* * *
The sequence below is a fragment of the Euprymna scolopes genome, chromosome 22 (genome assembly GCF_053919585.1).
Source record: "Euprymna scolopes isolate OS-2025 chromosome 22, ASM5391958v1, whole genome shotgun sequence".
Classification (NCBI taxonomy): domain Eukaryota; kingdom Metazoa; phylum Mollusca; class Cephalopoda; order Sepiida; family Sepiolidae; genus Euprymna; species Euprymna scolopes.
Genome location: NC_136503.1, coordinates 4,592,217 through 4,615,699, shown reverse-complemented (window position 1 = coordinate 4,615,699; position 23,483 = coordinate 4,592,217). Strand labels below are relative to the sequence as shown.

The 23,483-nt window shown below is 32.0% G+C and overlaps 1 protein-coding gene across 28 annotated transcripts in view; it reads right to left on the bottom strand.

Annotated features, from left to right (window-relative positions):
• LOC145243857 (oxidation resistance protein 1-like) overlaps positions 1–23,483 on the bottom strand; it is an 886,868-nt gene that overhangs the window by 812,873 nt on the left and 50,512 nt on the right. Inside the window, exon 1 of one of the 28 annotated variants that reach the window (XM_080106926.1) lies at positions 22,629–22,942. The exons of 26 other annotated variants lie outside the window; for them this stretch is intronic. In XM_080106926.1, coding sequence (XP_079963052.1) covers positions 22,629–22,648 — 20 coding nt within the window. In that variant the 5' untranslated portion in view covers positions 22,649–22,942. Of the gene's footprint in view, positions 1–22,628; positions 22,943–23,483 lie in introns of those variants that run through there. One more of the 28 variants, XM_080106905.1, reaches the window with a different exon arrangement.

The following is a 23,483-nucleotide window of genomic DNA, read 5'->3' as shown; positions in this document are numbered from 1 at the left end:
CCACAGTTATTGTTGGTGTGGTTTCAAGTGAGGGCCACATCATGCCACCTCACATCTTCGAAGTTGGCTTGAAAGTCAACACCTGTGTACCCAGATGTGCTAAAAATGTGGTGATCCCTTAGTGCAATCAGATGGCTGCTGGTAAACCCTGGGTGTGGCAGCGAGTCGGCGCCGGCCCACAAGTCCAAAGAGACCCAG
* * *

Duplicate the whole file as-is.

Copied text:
The sequence below is a fragment of the Euprymna scolopes genome, chromosome 22 (genome assembly GCF_053919585.1).
Source record: "Euprymna scolopes isolate OS-2025 chromosome 22, ASM5391958v1, whole genome shotgun sequence".
Classification (NCBI taxonomy): domain Eukaryota; kingdom Metazoa; phylum Mollusca; class Cephalopoda; order Sepiida; family Sepiolidae; genus Euprymna; species Euprymna scolopes.
Genome location: NC_136503.1, coordinates 4,592,217 through 4,615,699, shown reverse-complemented (window position 1 = coordinate 4,615,699; position 23,483 = coordinate 4,592,217). Strand labels below are relative to the sequence as shown.

The 23,483-nt window shown below is 32.0% G+C and overlaps 1 protein-coding gene across 28 annotated transcripts in view; it reads right to left on the bottom strand.

Annotated features, from left to right (window-relative positions):
• LOC145243857 (oxidation resistance protein 1-like) overlaps positions 1–23,483 on the bottom strand; it is an 886,868-nt gene that overhangs the window by 812,873 nt on the left and 50,512 nt on the right. Inside the window, exon 1 of one of the 28 annotated variants that reach the window (XM_080106926.1) lies at positions 22,629–22,942. The exons of 26 other annotated variants lie outside the window; for them this stretch is intronic. In XM_080106926.1, coding sequence (XP_079963052.1) covers positions 22,629–22,648 — 20 coding nt within the window. In that variant the 5' untranslated portion in view covers positions 22,649–22,942. Of the gene's footprint in view, positions 1–22,628; positions 22,943–23,483 lie in introns of those variants that run through there. One more of the 28 variants, XM_080106905.1, reaches the window with a different exon arrangement.

The following is a 23,483-nucleotide window of genomic DNA, read 5'->3' as shown; positions in this document are numbered from 1 at the left end:
CCACAGTTATTGTTGGTGTGGTTTCAAGTGAGGGCCACATCATGCCACCTCACATCTTCGAAGTTGGCTTGAAAGTCAACACCTGTGTACCCAGATGTGCTAAAAATGTGGTGATCCCTTAGTGCAATCAGATGGCTGCTGGTAAACCCTGGGTGTGGCAGCGAGTCGGCGCCGGCCCACAAGTCCAAAGAGACCCAG